by John Stamps
I’ve been thinking…
In a world convulsed with horrific suffering, what can we do that won’t contribute to the sum total of misery and evil? We hunger and thirst for justice. But we also don’t want to get caught up in a vicious cycle of violence and revenge. We don’t want to return evil for evil.
Simone Weil—the French philosopher, disillusioned Marxist, Christian mystic, political activist, social misfit, and world-class klutz—can perhaps provide us serious spiritual help in these troubled times. If you don’t know who she is, let me introduce you. Simone was a brilliant French intellectual and a serious disciple of Jesus Christ.
Like many intellectuals, Simone’s aspirations as a political activist vastly exceeded her abilities. She was a classic schlemiel at every physical occupation she ever tried. She desperately wanted solidarity with the common working man, but she was an utterly inept worker at the Renault factory. Despite her physical ineptitude, she was a great intellectual in the classic French tradition. In her graduating class at the École Normale Supérieure, she placed first while the lesser lumière Simone Beauvoir placed second. I’m not at all surprised that the French government honored her with her very own postage stamp. However, I am very surprised, indeed stunned, by her quote they put on it: “L’attention est la seule faculté de l’âme qui donne accès à Dieu.” That is: “Attention is the only faculty of the soul that gives access to God.”
She wrote this in April 1942 from Marseilles, soon on her way to New York City. Her family and she have fled Paris, just out of Hitler’s reach. The Soviet armies had recently beaten back the Nazi invasion at Stalingrad, but it was still a godawful time in a godawful war. And yes, she’s also Jewish. She successfully kept baptism from the Roman Catholic Church at arm’s length and hectored otherwise sympathetic priests with her own idiosyncratic Christian theology.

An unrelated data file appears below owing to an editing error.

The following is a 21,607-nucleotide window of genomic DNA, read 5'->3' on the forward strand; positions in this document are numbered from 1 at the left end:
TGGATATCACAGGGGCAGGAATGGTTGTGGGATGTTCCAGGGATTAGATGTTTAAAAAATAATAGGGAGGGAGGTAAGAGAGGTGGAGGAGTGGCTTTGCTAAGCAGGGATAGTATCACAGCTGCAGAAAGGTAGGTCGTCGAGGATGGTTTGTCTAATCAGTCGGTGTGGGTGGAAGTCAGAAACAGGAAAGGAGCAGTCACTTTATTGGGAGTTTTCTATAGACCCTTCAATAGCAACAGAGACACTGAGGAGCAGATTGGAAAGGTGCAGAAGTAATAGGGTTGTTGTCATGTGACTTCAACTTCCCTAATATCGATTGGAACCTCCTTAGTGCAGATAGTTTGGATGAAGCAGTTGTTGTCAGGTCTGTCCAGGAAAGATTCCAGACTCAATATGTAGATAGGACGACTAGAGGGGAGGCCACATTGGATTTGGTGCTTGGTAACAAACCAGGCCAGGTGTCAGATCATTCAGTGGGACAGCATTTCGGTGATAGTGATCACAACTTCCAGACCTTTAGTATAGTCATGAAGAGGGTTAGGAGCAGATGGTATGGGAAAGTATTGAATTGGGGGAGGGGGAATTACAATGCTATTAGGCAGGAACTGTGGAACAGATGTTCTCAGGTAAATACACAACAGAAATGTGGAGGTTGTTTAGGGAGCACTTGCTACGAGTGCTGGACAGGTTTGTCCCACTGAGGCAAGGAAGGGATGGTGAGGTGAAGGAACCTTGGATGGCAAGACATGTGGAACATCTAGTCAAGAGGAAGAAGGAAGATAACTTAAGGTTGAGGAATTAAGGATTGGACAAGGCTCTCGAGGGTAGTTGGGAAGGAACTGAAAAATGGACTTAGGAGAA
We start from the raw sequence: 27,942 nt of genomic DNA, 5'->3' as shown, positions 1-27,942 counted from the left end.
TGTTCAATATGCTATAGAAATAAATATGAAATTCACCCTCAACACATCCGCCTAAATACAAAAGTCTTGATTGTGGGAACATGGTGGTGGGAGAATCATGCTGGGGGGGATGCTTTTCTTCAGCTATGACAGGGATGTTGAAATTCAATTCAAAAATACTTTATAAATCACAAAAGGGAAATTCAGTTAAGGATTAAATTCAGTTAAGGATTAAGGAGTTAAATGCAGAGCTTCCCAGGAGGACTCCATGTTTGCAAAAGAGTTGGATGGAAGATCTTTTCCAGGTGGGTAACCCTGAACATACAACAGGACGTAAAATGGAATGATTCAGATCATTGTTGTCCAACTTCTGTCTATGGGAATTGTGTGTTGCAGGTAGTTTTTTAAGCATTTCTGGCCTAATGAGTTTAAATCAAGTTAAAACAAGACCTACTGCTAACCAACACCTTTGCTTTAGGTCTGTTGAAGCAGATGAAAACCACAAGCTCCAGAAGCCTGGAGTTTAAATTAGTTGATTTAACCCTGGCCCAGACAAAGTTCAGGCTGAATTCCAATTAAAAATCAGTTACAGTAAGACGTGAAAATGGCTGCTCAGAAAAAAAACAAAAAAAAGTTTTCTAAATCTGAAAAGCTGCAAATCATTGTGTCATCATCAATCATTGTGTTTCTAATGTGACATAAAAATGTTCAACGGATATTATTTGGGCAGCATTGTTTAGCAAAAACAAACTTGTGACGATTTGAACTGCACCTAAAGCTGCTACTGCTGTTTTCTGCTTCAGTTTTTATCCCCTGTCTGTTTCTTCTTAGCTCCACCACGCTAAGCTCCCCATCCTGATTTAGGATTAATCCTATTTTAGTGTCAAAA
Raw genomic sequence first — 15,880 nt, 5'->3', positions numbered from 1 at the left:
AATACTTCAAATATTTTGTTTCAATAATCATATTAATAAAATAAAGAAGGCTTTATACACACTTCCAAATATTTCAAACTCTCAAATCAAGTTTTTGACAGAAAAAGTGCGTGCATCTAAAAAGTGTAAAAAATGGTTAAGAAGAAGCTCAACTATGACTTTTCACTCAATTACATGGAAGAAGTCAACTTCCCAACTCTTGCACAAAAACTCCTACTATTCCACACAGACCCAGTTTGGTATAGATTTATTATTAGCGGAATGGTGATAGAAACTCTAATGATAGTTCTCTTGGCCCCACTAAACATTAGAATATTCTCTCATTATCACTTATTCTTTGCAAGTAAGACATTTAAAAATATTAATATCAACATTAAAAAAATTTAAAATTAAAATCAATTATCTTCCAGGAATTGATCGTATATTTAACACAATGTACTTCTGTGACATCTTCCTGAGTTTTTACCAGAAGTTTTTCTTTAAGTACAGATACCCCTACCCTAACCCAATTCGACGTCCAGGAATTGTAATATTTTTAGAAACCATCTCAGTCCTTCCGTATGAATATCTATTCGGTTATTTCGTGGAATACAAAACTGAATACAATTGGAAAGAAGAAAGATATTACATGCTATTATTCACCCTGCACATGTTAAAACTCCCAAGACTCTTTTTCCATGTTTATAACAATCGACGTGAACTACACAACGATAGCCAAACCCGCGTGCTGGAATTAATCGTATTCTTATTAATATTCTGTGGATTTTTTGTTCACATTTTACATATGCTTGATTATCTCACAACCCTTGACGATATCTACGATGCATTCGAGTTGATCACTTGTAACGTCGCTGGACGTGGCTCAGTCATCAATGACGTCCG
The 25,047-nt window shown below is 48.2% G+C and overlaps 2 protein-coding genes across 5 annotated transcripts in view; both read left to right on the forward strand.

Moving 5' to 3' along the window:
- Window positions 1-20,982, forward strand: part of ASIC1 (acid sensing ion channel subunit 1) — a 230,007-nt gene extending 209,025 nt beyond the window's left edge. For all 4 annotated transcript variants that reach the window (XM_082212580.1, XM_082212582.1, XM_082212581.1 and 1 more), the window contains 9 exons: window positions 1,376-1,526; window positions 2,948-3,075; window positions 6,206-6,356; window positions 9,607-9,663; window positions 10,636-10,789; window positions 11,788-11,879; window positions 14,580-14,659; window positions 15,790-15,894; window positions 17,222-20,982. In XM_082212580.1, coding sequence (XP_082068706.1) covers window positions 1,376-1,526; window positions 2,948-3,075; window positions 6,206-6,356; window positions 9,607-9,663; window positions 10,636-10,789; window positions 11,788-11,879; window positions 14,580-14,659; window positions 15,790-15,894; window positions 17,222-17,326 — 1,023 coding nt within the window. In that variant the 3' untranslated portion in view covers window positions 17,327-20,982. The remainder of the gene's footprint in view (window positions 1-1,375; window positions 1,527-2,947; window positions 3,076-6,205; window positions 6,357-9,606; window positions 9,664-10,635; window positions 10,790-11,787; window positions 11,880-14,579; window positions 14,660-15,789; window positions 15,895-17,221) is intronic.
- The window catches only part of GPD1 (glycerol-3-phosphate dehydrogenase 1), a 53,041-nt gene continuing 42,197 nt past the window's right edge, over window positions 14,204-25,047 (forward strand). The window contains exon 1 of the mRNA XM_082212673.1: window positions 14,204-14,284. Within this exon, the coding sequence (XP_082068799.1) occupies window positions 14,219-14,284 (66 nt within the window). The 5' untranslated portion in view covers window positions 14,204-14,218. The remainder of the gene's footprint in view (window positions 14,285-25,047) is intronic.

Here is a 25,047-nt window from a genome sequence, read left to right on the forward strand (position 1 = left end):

Here is what I think her famous quote means. We have no direct access to God. God is a secret, indeed a mystery. We cannot pry open the doors to heaven. But we can wait for God. (Waiting for God is the title of her most famous and accessible book.) And we can pay attention. “We do not obtain the most precious gifts by going in search of them but by waiting for them.”
Lest we think for a moment that Simone Weil doesn’t know whereof she speaks, she most certainly does. Even though her family was Jewish, she grew up in a thoroughly secular French household. Neither parent were practicing Jews. More to the point, they were completely agnostic. But from an early age, she was deeply attracted to the Christian faith. To her complete surprise, she had three extraordinary encounters with God. As you might expect with someone who enjoyed such a … ahem… rich inner life (my apologies to Ignatius J. Reilly), she suffered from violent migraine headaches. Her own peculiar way of dealing with migraines was reciting poetry, especially George Herbert’s extraordinarily beautiful “Love.” (The poem starts out, “Love bade me welcome, yet my soul drew back…” and ends “So I did sit and eat.” If you haven’t read it, you should.) As she recounts the experience:
Often at the culminating point of a violent headache, I make myself say it over, concentrating all my attention upon it and clinging with all my soul to the tenderness it enshrines. I used to think I was merely reciting it as a beautiful poem, but without my knowing it the recitation had the virtue of a prayer. It was during one of these recitations that, as I told you, Christ himself came down and took possession of me.
Just to be clear, Weil the philosopher was a bit at odds with Weil the Christian believer. She believed in God; she didn’t believe that you could prove the existence of God. She couldn’t conceive of any possible way to break the logjam of her agnosticism. God the problem was insoluble, unless the answer came from God Himself. Later in life, Simone Weil reflected on her experiences with the living God: “In all my arguments about the insolubility of the problem of God, I had never foreseen the possibility of that, of a real contact, person to person, here below, between a human being and God.”